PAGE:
Water Conservation

Groundwater supports 70% of India's irrigation, 25% of domestic, and 85% of rural drinking water.

The scarcity of groundwater poses significant challenges for rural communities, it forces communities to make difficult choices. Adults are compelled to migrate to cities in search of employment opportunities, leaving behind their homes and dear ones. Pastoralists face the distressing decision of selling their livestock, which significantly impacts their livelihoods and cultural practices.

The burden of water scarcity falls heavily on women and girls, who are left behind in the villages. This not only affects their physical health but also limits their educational and economic opportunities.

Water conservation measures become crucial in addressing these challenges. This not only helps in mitigating the impacts of water scarcity but also contributes to climate change adaptation, the overall development and well-being of rural areas.

How we do

Tarun Bharat Sangh mobilizes, organizes and engages with local communities in water scarce regions of Haryana, Maharashtra and Rajasthan to build rain-water harvesting structures, dug continuous Trenches, deepening and widening of river streams. This rainwater percolates into aquifers and augment the ground -water level in the womb of Mother Earth. We encourage the communities to contribute 25% of the cost of construction to ensure their participation in the process. By combining traditional wisdom with modern scientific tools, TBS has been able to create innovative solutions that resonate with both the present and future needs of vulnerable communities.


13 dry rivulets have been revived ensuring water security of 1500 villages. The impact of 13800, rainwater harvesting structures is visible in terms of recharging of wells and aquifers, renewed flow of rivulets which had been dry for many years, increased biomass productivity, and 100% increase in agriculture and allied production, reversal of out-migration and reduction in women’s drudgery.

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Efficient Water Use

India's crop per drop ratio is as low as 2% of agricultural water consumed. Only 7% of India's cultivated area uses micro irrigation systems like drip and sprinkler irrigation, which can save 50-70% of water compared to flood irrigation.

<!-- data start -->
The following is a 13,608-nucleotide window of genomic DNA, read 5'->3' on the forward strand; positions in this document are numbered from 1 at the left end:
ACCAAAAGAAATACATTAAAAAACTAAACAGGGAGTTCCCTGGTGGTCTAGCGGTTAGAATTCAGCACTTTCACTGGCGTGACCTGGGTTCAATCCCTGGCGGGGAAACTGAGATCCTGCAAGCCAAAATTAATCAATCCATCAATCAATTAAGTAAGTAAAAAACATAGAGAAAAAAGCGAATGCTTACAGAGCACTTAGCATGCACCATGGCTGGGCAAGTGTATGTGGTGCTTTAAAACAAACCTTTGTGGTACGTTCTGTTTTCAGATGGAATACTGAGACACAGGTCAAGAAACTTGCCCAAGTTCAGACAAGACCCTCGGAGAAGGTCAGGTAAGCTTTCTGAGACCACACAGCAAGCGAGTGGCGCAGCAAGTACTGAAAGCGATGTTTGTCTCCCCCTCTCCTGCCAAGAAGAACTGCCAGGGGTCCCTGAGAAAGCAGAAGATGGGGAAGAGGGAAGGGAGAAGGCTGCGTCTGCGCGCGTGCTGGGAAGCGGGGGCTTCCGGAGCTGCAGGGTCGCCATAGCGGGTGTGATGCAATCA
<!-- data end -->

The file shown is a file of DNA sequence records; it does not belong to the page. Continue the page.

A trend of increase in bore-wells at individual level, increasing exploitation of ground water for irrigation proving the fact that water conservation works needed to be complimented by efficient use of water in irrigation.

How we do

TBS begin by raising awareness among farmers about the benefits of efficient irrigation methods, particularly the use of sprinkler systems. Through workshops, training sessions, and community meetings, TBS educates farmers on the advantages of adopting sprinkler systems.

To encourage farmer participation and ownership, we introduce a cost-sharing model. Farmers are inspired to contribute 25% – 50% of the cost of installing sprinkler systems.
By adopting sprinkler systems, farmers reduces water loss due to evaporation and runoff, ensuring that each drop of water is utilized effectively for crop irrigation. TBS aims to create a ripple effect, inspiring more farmers to embrace efficient water use and contribute to the long-term conservation of water in agricultural activities.


More than 5000 farmers in Rajasthan's Alwar, Karauli, Dholpur, and Kota districts, as well as Haryana's Nuh district, have installed sprinkler systems. It saved 50%-80% of water consumption, resulting in a 20-30% increase in annual income. Wheat crop productivity per Bigha has increased by about 30%. The irrigation hour has been reduced by 30% per bigha. Irrigation labour hours have been reduced by 22 percent per bigha.

Drinking Water

In India, 163 Million people face a daily struggle to access clean water close at home.

With no source of drinking water in vicinity, poor and vulnerable villagers are forced to bear out of pocket expenditure upto Rs 3,000 per month to get private water tankers supplying drinking water. Limited storage facilities create another problematic scenario when the supplier charges money for the entire tanker.

How we do

TBS starts by identifying the most vulnerable families in the villages, those who struggle the most to access clean water. We support these families to construct a cemented water tank with a capacity of 20,000 liters. This tank is designed to be shared among 5 to 6 families, ensuring that multiple households benefit from a single storage facility.